Researchers study predator-prey relationships in the Bahamas to understand changes in ecosystems
June 10, 2019
Invading predators can devastate an ecosystem. In fact, a leading cause of extinction is the introduction of predators into an isolated place like an island or a lake.
The destruction is usually blamed on the predator’s eating choices, but sometimes the key is the prey animals’ responses, according to a team of researchers led by ecologist Robert Pringle at Princeton University and colleagues at the University of Florida and other institutions.
“You can’t understand predator-prey interactions — or how predators will affect biodiversity and ecosystems — without understanding the behavior of the prey,” says Pringle. “The ways in which prey change their behavior to avoid getting eaten is a hard thing to predict, but without understanding that, you can’t predict anything else.”
To tackle the question, the team used three lizard species: the predatory curly-tailed lizard and two prey species, green anoles and brown anoles. The results appear in the journal Nature.
The researchers traveled to 16 small islands in the Bahamas, which they used as experimental ecosystems. The brown anoles were established on all 16. The biologists introduced the other two lizards separately or in combination.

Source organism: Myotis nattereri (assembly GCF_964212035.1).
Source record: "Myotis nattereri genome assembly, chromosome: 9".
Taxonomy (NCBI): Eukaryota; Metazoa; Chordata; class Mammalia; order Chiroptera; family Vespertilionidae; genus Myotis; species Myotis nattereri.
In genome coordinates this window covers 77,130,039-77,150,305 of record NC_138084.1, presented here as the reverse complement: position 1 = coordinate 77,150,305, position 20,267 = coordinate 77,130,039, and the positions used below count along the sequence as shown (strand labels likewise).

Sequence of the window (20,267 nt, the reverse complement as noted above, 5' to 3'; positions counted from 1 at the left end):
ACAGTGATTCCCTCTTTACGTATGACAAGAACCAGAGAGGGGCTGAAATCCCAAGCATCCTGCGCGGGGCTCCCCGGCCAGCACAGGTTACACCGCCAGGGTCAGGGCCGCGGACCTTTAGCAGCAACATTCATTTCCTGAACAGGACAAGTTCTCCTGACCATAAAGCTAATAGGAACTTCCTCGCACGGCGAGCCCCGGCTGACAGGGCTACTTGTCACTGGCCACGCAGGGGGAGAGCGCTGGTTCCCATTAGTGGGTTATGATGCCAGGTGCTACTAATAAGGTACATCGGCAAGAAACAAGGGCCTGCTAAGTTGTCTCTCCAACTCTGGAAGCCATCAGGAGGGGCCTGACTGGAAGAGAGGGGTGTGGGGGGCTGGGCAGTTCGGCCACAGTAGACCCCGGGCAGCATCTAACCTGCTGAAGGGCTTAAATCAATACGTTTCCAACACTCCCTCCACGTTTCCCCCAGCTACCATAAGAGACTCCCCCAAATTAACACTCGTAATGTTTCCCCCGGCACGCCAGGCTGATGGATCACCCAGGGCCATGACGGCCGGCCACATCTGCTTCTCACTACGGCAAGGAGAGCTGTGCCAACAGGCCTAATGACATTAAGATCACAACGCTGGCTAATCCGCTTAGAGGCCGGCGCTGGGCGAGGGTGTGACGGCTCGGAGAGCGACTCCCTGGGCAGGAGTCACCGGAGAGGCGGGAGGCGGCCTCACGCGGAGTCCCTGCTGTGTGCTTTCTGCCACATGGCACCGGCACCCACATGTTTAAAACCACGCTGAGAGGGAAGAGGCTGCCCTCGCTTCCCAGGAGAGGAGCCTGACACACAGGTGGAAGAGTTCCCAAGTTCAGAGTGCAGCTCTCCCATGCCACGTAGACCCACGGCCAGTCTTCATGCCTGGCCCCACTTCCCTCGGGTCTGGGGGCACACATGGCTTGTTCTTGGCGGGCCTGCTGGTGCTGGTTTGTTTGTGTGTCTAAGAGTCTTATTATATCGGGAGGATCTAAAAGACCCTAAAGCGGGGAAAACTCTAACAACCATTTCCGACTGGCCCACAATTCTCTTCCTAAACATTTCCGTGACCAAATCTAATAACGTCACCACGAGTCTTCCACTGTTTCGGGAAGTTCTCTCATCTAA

“It’s so rare in ecology to be able to manipulate whole ecosystems,” Pringle says.
Adds Betsy von Holle, a program director in NSF’s Division of Environmental Biology, which funded the research, “classic ecological theory suggests that predators promote prey diversity by reducing populations of abundant prey species. These researchers tested this hypothesis and found that, on the contrary, populations of a prey species were reduced after a predator was introduced — not by getting eaten, but by shifting habitat to avoid the introduced predator. The introduction of a predator can decrease species coexistence.”
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